We’re fielding more RTD cocktail branding projects these days than hard seltzer. And while this category is exploding, we are not feeling the same pressure to follow a specific look like we did within seltzer in that 2018–19 period.
As an example, High Noon dominates the RTD space. They are consistently seeing some of the strongest YOY growth of any brand in Bev Alc. Even more stunning, High Noon Cocktails are on track to become one of the largest spirits brands in the US. Think about the Old Guard being disrupted at the top of that list.
Now while there are certainly High Noon copycat brands out there, there is no broader push (spoken or unspoken) in our RTD work to mimic High Noon’s aesthetic, like there was with our seltzer work.
We don’t have distributors and retailers vetoing our early concept work and telling us to put a yellow circle and blue stripe on the can, anyway.
The Plain Spoke Cocktails brand centers around a fun, tongue in cheek supper club vibe.
So where does branding and package design within the Fourth Category go from here?
Challenge the category (but keep your consumer in mind)
While there are no concrete visual rules for RTDs like there were in the early days of hard seltzer, you still should be mindful of individual category conventions for any new products you develop.
Remember, people are looking for quick reference points to help them wade through a busy shelf and make a decision. (This is the rationale for why early seltzer cans had to be white.)
And category conventions (coupled with beautiful design and further differentiation) help people quickly make those decisions.
As an example: If you’re releasing a functional beverage, you can make it look however you want (there are no oppressive rules here). BUT, you’ll likely want to adhere to some loose aesthetic guidelines that your customers intuitively know to look for in order to jump out at them.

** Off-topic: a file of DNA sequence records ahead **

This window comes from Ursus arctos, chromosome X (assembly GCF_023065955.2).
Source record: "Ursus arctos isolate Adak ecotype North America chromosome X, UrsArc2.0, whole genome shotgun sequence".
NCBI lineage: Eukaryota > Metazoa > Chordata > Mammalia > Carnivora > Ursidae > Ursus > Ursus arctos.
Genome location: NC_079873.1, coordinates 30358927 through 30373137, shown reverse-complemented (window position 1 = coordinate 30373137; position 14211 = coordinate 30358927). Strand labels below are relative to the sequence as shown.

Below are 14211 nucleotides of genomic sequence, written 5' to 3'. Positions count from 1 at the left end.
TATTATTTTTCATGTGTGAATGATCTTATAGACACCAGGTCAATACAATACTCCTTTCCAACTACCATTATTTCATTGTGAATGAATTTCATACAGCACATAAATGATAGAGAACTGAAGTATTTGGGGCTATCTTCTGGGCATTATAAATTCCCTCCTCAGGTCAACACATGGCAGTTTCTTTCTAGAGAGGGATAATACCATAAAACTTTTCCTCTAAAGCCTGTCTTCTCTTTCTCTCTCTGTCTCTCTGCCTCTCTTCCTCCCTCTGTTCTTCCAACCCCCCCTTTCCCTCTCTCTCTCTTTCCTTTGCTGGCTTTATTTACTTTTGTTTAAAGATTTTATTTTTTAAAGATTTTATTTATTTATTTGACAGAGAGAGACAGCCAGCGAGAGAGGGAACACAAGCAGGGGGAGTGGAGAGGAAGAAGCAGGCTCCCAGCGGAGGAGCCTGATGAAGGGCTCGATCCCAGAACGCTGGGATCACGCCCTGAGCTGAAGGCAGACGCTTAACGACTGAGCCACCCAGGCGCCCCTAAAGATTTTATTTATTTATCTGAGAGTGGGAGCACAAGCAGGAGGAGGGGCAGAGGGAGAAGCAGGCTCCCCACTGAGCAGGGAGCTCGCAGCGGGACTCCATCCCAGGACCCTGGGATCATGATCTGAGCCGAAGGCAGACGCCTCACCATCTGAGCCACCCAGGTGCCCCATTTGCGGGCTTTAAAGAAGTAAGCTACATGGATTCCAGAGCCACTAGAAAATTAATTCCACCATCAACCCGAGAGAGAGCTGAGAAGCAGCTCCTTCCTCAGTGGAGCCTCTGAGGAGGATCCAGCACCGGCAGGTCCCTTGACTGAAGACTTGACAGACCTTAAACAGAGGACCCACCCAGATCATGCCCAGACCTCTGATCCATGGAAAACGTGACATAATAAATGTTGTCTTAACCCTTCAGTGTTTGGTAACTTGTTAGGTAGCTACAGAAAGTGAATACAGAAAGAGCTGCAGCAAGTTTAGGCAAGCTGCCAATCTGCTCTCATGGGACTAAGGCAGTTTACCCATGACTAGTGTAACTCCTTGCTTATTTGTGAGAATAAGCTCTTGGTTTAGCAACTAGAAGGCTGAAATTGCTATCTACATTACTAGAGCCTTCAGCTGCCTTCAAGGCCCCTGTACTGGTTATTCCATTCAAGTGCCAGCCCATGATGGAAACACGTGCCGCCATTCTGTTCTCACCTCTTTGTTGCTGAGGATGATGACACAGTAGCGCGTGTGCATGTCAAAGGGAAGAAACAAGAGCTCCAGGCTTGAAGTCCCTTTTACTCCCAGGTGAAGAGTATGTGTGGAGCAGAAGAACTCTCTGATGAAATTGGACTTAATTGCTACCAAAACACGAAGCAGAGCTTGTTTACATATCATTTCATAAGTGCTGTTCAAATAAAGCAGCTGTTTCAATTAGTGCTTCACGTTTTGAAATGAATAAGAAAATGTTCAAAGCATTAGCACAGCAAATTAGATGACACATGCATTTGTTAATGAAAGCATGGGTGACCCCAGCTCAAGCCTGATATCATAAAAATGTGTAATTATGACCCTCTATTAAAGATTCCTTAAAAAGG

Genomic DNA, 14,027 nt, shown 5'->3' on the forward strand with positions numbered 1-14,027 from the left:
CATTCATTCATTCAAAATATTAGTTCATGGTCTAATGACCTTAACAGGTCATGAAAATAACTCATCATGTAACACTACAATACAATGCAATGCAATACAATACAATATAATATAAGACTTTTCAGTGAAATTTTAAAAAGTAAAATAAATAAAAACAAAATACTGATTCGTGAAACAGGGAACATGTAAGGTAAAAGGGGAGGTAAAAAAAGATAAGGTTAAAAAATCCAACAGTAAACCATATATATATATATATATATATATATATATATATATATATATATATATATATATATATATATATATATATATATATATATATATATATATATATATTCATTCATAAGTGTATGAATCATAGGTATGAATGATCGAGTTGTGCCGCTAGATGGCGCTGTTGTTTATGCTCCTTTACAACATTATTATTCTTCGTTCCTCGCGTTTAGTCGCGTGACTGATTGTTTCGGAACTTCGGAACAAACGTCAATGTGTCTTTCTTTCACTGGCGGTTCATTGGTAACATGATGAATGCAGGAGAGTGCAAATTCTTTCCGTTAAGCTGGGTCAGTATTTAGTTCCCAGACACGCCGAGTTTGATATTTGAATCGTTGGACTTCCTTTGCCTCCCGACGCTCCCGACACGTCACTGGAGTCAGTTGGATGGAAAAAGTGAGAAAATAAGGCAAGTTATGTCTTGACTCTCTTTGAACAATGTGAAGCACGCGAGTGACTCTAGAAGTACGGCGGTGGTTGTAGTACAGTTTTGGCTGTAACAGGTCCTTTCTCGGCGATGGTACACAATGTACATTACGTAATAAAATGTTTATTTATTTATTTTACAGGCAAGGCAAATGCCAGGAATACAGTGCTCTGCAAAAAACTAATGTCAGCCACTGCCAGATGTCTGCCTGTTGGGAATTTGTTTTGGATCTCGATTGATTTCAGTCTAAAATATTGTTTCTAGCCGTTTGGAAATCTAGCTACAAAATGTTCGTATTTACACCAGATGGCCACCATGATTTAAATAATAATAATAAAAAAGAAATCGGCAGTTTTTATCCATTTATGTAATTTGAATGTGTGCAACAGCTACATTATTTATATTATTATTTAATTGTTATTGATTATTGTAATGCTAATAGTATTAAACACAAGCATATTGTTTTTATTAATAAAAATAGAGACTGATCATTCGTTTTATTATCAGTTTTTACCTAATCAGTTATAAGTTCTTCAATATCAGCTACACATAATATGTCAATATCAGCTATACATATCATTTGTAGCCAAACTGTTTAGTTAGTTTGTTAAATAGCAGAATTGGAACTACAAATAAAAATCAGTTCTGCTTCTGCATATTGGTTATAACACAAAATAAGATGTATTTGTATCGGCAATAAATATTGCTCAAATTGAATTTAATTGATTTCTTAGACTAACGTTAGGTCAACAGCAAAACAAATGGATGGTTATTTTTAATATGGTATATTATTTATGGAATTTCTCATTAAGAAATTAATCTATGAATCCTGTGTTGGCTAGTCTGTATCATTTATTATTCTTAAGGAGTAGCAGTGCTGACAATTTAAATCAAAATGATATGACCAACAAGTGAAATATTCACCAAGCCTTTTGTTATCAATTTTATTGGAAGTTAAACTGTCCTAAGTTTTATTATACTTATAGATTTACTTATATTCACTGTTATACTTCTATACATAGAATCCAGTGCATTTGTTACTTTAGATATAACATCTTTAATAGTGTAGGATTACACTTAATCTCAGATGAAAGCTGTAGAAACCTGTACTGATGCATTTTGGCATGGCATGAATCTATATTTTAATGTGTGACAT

E.g. white space, clean labels, infographics and label violators extolling your total lack of X (carbs, gluten, sugar, etc.) or your total jam-packedness of Y (vitamins, electrolytes, nootropics, mushrooms, etc.).
Or if you’re offering a Ranch Water, that might need to have a vaguely Texan or South Western aesthetic.
If you're offering some sort of cider-hybrid beverage, you might need to have an agricultural or aspirational autumn aesthetic.
Consumers need a starting point of reference. And category conventions (or at least, a snippet of convention) can give them just enough framing to understand what you're offering and why they should buy it.
High Noon (whose own visual language borrows heavily from seltzer) isn't dictating what can and can't be done within the RTD category.
The rest of these examples are just a fraction of the beautiful package design that is happening within the broader RTD category right now. Note the interesting format innovations as well.
Read more about Good George's RTD line here.
Stand out. But do it with intention.
If you’re releasing a product in a new-to-you category, some of your early due diligence needs to include a category audit to break down and define the segment's visual ground rules.
– What are the must haves?
– What do people (consumers and your competition) take for granted?
– What opportunities are there for deeper differentiation?
Our best advice is to simplify and find a clear and compelling point of differentiation. Then, add or subtract from these specific category canons as needed to strike a balance between clearly belonging in the category yet rising above it.